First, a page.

CHARLES J. STRONG, of Danvers Township, is widely and favorably known in this vicinity, and is prosecuting his
agricultural pursuits on a fine homestead located on section 26, a view of which is shown on another page. Mr.
Strong was born in Richland County, Ohio, Aug. 27, 1837, and is the son of Abel and Hannah (Berdine) Strong; the
father was of English descent, and the mother of French Huguenot extraction. The father of our subject was born
in Connecticut in 1795, and died in Ohio in 1840. He was a merchant and Justice of the Peace, and the Representative
of Richland County to the Legislature, being elected on the Whig ticket. Besides a large stock of general merchandise,
in which he enjoyed a lucrative trade, he owned 240 acres of fine farming land which, with the buildings thereon,
constituted a valuable homestead. The wife and mother is still living in New York City, and enjoying good health
for a lady of advanced years.
The parental household included seven children, of whom the record is as follows: James died at the age of four years, and Orlen when seventeen; Elizabeth, deceased, was the wife of H. J. Hayes, of Toledo, Ohio, who is now a commission merchant and a member of the Board of Trade; of this union there were born three children, only one of whom is living; Mrs. Hayes died in 1846. William L. married Miss Mary Aborn, and is a dry-goods merchant of New York City; he was born in Richland County, Ohio, March 22, 1827, is a prominent and useful citizen, and a member of the Republican party; Rhoda married Rev. Benjamin Thomas, a Baptist minister, and died in Bloomington, Ill., in 1856, leaving three children; her husband died in Arkansas in 1883; Charles J., of our sketch was the sixth child; Abel died when two years of age.
Charles J. Strong and Miss Mary Simpkins were married on the 3d of September, 1873, in McLean County, Ill. Mrs. Strong was born in Highland County, Ohio, Aug. 28, 1846, and was the daughter of Jeremiah and Margaret (Roads) Simpkins, natives respectively of New Jersey and Ohio. Her father was born Jan. 22, 1823, and the mother April 12,1827. After the birth of five children, the latter died on the 2d of July, 1857. Mary, Mrs. Strong, was the eldest of the family; Morris was born in 1848; Josephine in 1851; Ida, now deceased, was born in 1854, and Emma in 1856. For his second wife Mr. Simpkins married Miss Sarah Jacoby, in 1858. She was a native of Illinois, born in 1835, and is still living. Of this union there were nine children, four of whom died in infancy. Those living are Jeremiah, born in 1863; Daniel, in 1867; Julia, in 1870; Jennie, in 1874, and Jessie. The father of these children is still living, and is now in Kansas. He served as a Union soldier in the late war, in the 94th Illinois Regiment for three years as a private, receiving an honorable discharge at the close. He is now a member of the I. O. O. F. and the G. A. R., and in politics is a strong Republican.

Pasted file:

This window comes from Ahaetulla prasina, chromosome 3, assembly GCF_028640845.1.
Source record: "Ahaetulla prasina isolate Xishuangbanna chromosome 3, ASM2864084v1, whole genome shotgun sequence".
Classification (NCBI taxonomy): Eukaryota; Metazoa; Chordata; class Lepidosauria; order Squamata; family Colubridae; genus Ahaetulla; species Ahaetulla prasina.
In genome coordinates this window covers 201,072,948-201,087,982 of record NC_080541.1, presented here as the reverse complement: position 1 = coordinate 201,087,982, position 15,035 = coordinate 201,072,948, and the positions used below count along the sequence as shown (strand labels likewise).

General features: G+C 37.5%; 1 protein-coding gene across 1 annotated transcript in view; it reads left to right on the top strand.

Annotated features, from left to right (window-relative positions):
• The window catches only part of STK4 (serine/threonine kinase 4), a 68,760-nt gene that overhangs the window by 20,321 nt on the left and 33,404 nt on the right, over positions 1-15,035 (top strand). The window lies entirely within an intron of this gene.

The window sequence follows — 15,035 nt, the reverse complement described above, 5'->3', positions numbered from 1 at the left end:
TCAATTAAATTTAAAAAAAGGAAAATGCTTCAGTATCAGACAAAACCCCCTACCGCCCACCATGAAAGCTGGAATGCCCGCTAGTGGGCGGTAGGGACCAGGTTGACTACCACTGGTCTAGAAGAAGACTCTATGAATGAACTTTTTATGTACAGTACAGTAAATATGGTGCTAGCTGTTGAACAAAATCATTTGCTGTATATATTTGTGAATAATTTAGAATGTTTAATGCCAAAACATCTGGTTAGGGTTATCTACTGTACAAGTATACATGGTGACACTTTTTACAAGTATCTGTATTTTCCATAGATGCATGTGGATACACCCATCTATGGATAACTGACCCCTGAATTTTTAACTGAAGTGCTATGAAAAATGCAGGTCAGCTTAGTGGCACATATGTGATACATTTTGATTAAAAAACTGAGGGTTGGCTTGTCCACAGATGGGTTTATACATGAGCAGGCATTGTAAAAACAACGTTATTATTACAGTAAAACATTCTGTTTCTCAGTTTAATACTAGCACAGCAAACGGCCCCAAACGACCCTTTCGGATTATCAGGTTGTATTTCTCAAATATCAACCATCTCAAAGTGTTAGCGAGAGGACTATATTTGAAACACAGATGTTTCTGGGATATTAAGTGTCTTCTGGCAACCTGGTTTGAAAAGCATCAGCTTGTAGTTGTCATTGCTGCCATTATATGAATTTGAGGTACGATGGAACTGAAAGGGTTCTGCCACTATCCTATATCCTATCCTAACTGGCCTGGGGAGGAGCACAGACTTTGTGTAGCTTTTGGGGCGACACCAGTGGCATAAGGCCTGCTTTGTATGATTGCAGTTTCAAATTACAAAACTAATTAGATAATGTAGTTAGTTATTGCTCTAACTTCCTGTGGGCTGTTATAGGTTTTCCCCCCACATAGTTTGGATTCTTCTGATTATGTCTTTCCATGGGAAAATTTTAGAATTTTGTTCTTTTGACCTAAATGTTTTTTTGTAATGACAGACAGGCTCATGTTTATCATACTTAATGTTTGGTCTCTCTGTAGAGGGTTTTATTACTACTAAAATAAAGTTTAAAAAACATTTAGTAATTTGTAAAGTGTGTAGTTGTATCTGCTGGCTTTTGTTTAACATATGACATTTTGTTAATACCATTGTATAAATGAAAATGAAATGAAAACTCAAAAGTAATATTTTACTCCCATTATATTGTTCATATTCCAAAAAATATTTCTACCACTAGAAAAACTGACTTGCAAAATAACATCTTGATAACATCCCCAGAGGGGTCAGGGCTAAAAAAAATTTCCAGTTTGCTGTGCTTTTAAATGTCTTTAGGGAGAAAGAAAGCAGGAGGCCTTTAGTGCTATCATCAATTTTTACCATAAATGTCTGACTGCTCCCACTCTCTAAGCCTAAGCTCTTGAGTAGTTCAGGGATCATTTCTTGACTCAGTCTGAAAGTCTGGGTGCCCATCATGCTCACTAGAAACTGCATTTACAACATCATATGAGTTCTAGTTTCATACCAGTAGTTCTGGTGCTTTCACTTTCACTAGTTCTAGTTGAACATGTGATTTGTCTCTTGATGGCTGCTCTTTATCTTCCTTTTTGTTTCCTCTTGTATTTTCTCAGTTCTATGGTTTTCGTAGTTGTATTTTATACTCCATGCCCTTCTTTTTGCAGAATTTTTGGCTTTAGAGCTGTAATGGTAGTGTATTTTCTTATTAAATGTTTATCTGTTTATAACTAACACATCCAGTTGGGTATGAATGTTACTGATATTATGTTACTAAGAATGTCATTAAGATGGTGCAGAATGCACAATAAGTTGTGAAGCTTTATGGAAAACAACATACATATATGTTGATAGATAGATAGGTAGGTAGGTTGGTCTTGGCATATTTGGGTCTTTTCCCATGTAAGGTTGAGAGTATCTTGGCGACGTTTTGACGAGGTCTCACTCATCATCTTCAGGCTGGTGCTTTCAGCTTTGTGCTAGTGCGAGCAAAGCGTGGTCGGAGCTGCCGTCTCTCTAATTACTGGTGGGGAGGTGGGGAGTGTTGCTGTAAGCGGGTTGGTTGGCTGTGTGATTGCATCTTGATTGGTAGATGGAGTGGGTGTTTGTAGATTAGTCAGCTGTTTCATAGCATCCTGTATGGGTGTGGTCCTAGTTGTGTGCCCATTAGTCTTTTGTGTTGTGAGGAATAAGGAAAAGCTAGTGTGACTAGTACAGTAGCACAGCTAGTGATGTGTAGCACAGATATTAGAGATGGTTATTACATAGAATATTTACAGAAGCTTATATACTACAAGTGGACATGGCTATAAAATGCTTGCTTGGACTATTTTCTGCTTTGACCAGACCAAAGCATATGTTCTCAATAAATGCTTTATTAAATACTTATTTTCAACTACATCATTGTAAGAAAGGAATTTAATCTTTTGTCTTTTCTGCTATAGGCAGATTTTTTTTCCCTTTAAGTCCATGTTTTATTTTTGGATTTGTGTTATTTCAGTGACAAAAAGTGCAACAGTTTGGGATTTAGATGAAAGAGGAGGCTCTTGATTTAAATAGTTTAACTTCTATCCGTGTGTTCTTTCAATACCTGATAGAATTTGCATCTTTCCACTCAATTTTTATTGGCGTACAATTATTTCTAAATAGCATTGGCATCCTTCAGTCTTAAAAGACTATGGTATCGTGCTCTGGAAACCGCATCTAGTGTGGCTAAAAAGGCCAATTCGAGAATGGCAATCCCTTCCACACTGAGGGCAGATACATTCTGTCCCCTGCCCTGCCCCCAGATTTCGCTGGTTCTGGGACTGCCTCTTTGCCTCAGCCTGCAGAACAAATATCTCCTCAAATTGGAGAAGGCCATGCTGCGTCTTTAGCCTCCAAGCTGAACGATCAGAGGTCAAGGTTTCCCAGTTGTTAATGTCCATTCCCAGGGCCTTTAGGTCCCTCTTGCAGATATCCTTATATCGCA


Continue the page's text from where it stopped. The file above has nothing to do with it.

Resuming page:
Mr. Strong came to Illinois in 1854, and after remaining in Bloomington two years went back to Ohio, staid there with his mother a year, and then went to his brother in New York City. In 1859 he enlisted in the Regular army for five years, being quartered at Carlisle, Pa., for three months, and upon the opening of the Rebellion went into active service. He participated in the seven days' fight at Gaines’ Mills, Va., at Gettysburg and Antietam, and at various other general engagements, At Gaines’ Mills he was wounded by a bayonet thrust through the right hand, but not so seriously as to be sent to the hospital. After brave and faithful service he received his honorable discharge on the 3d of March, 1864. In 1880 he took possession of his present farm in this county. This consists of 160 acres under a good state of cultivation, with a substantial dwelling and all convenient and necessary outhouses. He is a straightforward businessman, greatly respected by his fellow-townsmen, and in politics is a firm adherent of the Republican party.
The father of our subject was a Captain in the War of 1812, having command of a company of Connecticut militia, serving throughout the conflict until the treaty of peace was signed, and was among the sturdy spirits of the old colonial times.
Portrait and biographical album of McLean County, Ill. : containing full page portraits and biographical sketches of prominent and representative citizens of the county, together with portraits and biographies of all the governors of Illinois, and of the presidents of the United States. (Chicago: Chapman Brothers, 1887), 572. Transcribed and annotated by Judy Rosella Edwards.